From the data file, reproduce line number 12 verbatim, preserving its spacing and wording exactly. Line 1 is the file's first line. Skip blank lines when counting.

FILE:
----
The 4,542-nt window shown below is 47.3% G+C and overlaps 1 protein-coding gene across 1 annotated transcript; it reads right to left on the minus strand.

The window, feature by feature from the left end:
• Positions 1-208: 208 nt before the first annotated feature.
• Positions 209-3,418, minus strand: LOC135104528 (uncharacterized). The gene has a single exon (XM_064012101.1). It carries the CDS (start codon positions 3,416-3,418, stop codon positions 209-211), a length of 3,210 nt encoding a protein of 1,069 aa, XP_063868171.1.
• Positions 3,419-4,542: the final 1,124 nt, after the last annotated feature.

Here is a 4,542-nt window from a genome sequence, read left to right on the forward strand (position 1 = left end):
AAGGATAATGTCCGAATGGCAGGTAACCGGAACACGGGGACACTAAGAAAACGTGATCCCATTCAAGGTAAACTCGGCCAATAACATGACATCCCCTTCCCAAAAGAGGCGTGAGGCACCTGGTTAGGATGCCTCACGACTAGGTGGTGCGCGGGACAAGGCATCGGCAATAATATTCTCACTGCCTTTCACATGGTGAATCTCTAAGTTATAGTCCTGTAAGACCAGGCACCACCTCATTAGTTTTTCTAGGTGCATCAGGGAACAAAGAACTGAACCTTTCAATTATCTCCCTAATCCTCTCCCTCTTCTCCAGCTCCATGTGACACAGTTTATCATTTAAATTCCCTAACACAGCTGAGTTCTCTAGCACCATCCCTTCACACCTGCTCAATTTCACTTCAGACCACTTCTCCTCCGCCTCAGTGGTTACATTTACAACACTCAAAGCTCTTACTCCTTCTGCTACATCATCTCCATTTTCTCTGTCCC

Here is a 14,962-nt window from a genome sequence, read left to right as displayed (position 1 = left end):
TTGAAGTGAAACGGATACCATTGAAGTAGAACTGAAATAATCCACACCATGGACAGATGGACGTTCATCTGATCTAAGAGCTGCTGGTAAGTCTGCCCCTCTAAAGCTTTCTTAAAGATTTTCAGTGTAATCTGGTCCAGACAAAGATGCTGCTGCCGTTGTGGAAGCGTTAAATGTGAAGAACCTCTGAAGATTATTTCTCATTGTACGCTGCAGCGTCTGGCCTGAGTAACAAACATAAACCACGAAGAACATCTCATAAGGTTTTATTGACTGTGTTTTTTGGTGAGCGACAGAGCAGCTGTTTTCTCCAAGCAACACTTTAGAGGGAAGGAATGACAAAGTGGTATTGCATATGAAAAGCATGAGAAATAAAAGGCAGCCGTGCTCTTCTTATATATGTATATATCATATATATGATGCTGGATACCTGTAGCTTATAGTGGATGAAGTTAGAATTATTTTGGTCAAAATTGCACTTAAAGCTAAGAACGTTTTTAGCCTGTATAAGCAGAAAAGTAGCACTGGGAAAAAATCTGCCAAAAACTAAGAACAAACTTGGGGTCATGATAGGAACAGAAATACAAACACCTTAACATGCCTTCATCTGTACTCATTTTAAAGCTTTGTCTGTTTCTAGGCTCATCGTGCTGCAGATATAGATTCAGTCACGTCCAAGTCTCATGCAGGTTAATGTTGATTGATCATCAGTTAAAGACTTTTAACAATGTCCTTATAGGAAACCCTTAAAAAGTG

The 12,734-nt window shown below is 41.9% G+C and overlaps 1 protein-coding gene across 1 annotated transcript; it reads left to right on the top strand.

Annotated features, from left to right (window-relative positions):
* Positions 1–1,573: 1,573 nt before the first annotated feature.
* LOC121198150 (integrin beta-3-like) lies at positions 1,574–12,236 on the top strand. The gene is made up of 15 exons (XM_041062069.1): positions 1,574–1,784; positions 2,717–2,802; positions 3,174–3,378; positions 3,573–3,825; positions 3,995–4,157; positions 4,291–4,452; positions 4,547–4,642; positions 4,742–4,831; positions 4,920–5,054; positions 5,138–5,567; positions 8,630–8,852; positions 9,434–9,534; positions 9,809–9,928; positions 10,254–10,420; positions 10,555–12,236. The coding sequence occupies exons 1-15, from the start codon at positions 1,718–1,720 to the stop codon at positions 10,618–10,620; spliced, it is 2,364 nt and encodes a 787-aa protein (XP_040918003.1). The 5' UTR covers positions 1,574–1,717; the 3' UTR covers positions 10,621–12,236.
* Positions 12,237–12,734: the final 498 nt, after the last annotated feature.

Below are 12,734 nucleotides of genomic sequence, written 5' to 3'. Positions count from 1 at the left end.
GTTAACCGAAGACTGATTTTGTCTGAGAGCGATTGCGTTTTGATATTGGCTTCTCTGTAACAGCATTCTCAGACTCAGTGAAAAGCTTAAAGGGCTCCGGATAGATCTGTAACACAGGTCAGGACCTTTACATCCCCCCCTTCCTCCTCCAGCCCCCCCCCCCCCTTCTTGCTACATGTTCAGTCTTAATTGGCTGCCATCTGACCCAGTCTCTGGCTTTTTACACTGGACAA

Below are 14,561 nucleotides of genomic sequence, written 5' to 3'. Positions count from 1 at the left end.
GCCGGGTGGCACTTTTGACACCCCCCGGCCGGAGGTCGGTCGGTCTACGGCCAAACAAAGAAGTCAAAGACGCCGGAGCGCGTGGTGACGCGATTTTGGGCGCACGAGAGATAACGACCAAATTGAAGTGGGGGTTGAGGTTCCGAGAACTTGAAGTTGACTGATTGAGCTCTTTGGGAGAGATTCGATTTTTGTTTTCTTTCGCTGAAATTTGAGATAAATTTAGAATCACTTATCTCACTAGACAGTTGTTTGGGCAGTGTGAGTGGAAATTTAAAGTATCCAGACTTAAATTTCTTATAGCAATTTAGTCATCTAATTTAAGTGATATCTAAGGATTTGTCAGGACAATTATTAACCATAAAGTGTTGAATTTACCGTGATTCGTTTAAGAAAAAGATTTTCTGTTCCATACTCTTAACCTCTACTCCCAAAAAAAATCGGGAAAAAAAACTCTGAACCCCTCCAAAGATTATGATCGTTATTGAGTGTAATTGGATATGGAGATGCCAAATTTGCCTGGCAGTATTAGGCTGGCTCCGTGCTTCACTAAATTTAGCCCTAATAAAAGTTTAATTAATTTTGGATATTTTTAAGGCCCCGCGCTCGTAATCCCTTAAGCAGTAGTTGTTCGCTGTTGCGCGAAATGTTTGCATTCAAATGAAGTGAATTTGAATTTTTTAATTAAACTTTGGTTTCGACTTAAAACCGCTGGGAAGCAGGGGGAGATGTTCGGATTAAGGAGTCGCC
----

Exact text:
* Positions 1–1,573: 1,573 nt before the first annotated feature.